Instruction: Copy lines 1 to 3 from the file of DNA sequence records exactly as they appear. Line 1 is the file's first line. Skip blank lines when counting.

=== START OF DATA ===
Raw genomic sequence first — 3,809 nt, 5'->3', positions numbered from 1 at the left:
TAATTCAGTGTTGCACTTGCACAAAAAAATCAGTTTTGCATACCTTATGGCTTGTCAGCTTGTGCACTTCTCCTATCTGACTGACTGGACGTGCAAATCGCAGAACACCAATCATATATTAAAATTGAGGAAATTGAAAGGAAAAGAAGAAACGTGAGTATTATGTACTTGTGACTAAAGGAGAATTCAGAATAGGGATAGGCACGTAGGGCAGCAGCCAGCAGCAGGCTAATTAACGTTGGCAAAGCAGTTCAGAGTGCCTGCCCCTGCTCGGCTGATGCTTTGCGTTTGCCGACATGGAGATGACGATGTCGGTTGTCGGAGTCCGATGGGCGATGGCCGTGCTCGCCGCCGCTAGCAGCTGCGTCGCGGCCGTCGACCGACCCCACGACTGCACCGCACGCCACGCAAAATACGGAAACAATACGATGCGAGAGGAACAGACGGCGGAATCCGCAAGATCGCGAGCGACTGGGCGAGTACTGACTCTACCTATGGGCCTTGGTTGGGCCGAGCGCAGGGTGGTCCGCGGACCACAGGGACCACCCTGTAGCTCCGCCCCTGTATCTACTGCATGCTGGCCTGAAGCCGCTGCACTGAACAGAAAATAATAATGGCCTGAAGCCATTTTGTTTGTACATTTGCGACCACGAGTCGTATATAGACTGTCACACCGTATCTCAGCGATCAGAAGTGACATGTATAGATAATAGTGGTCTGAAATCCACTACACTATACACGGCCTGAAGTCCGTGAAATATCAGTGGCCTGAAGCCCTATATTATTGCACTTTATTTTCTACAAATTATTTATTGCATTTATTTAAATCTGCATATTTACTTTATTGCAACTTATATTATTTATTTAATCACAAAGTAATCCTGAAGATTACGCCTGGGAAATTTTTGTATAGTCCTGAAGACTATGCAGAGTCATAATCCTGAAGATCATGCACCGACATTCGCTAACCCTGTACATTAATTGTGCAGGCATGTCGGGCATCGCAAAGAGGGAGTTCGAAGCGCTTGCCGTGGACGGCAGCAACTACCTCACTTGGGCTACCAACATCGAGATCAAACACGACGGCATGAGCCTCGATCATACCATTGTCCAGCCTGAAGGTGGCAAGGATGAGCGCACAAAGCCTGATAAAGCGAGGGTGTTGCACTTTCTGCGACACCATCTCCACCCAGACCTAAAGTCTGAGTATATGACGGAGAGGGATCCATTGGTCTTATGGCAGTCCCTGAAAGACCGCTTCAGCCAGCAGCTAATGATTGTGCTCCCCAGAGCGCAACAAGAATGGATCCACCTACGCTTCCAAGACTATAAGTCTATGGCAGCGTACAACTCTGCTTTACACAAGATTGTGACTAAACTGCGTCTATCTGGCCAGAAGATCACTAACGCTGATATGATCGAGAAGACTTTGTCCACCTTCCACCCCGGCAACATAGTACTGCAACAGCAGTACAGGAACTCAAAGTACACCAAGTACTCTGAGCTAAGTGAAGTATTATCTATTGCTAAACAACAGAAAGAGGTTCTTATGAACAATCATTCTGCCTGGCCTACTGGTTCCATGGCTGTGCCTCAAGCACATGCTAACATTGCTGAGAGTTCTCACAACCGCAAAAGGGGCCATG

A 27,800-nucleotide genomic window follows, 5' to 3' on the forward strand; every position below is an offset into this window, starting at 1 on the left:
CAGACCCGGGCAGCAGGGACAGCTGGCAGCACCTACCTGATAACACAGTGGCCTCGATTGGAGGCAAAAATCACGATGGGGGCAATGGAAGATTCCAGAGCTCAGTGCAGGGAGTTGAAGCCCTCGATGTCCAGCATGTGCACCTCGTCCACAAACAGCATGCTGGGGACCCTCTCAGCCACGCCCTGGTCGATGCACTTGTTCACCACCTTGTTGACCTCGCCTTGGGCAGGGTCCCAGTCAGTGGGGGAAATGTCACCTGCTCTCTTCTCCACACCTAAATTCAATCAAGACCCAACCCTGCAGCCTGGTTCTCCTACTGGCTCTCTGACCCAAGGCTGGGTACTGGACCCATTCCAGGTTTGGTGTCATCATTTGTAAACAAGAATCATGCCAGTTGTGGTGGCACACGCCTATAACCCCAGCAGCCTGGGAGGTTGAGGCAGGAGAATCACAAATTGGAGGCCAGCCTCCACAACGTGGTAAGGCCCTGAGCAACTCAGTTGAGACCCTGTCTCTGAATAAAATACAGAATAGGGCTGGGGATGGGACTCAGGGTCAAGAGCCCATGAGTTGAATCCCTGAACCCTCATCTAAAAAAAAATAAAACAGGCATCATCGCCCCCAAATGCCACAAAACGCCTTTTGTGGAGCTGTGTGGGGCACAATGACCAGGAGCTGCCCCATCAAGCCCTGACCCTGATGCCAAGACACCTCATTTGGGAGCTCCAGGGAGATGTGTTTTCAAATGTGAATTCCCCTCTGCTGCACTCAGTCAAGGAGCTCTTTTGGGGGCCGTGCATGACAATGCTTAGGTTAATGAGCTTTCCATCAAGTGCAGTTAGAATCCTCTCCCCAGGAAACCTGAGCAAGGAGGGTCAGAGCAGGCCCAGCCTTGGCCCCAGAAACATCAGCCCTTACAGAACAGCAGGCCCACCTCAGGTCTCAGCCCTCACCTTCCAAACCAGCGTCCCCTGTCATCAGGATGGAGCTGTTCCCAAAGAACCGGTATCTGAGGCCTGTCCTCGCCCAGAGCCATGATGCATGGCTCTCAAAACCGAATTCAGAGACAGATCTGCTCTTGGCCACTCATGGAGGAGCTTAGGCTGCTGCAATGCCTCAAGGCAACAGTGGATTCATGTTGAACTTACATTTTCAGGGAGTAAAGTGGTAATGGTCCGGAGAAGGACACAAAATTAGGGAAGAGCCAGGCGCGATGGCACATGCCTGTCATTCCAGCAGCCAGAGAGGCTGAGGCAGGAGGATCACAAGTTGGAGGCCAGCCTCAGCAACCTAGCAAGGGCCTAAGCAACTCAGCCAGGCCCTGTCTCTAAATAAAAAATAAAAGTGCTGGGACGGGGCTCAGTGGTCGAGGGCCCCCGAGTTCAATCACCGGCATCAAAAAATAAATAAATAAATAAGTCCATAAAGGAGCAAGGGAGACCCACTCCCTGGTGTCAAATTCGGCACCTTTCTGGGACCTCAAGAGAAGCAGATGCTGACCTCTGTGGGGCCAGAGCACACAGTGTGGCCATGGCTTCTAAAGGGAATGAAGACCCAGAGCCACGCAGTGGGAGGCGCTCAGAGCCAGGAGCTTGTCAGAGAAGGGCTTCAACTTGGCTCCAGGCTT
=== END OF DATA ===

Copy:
Raw genomic sequence first — 3,809 nt, 5'->3', positions numbered from 1 at the left:
TAATTCAGTGTTGCACTTGCACAAAAAAATCAGTTTTGCATACCTTATGGCTTGTCAGCTTGTGCACTTCTCCTATCTGACTGACTGGACGTGCAAATCGCAGAACACCAATCATATATTAAAATTGAGGAAATTGAAAGGAAAAGAAGAAACGTGAGTATTATGTACTTGTGACTAAAGGAGAATTCAGAATAGGGATAGGCACGTAGGGCAGCAGCCAGCAGCAGGCTAATTAACGTTGGCAAAGCAGTTCAGAGTGCCTGCCCCTGCTCGGCTGATGCTTTGCGTTTGCCGACATGGAGATGACGATGTCGGTTGTCGGAGTCCGATGGGCGATGGCCGTGCTCGCCGCCGCTAGCAGCTGCGTCGCGGCCGTCGACCGACCCCACGACTGCACCGCACGCCACGCAAAATACGGAAACAATACGATGCGAGAGGAACAGACGGCGGAATCCGCAAGATCGCGAGCGACTGGGCGAGTACTGACTCTACCTATGGGCCTTGGTTGGGCCGAGCGCAGGGTGGTCCGCGGACCACAGGGACCACCCTGTAGCTCCGCCCCTGTATCTACTGCATGCTGGCCTGAAGCCGCTGCACTGAACAGAAAATAATAATGGCCTGAAGCCATTTTGTTTGTACATTTGCGACCACGAGTCGTATATAGACTGTCACACCGTATCTCAGCGATCAGAAGTGACATGTATAGATAATAGTGGTCTGAAATCCACTACACTATACACGGCCTGAAGTCCGTGAAATATCAGTGGCCTGAAGCCCTATATTATTGCACTTTATTTTCTACAAATTATTTATTGCATTTATTTAAATCTGCATATTTACTTTATTGCAACTTATATTATTTATTTAATCACAAAGTAATCCTGAAGATTACGCCTGGGAAATTTTTGTATAGTCCTGAAGACTATGCAGAGTCATAATCCTGAAGATCATGCACCGACATTCGCTAACCCTGTACATTAATTGTGCAGGCATGTCGGGCATCGCAAAGAGGGAGTTCGAAGCGCTTGCCGTGGACGGCAGCAACTACCTCACTTGGGCTACCAACATCGAGATCAAACACGACGGCATGAGCCTCGATCATACCATTGTCCAGCCTGAAGGTGGCAAGGATGAGCGCACAAAGCCTGATAAAGCGAGGGTGTTGCACTTTCTGCGACACCATCTCCACCCAGACCTAAAGTCTGAGTATATGACGGAGAGGGATCCATTGGTCTTATGGCAGTCCCTGAAAGACCGCTTCAGCCAGCAGCTAATGATTGTGCTCCCCAGAGCGCAACAAGAATGGATCCACCTACGCTTCCAAGACTATAAGTCTATGGCAGCGTACAACTCTGCTTTACACAAGATTGTGACTAAACTGCGTCTATCTGGCCAGAAGATCACTAACGCTGATATGATCGAGAAGACTTTGTCCACCTTCCACCCCGGCAACATAGTACTGCAACAGCAGTACAGGAACTCAAAGTACACCAAGTACTCTGAGCTAAGTGAAGTATTATCTATTGCTAAACAACAGAAAGAGGTTCTTATGAACAATCATTCTGCCTGGCCTACTGGTTCCATGGCTGTGCCTCAAGCACATGCTAACATTGCTGAGAGTTCTCACAACCGCAAAAGGGGCCATG

A 27,800-nucleotide genomic window follows, 5' to 3' on the forward strand; every position below is an offset into this window, starting at 1 on the left: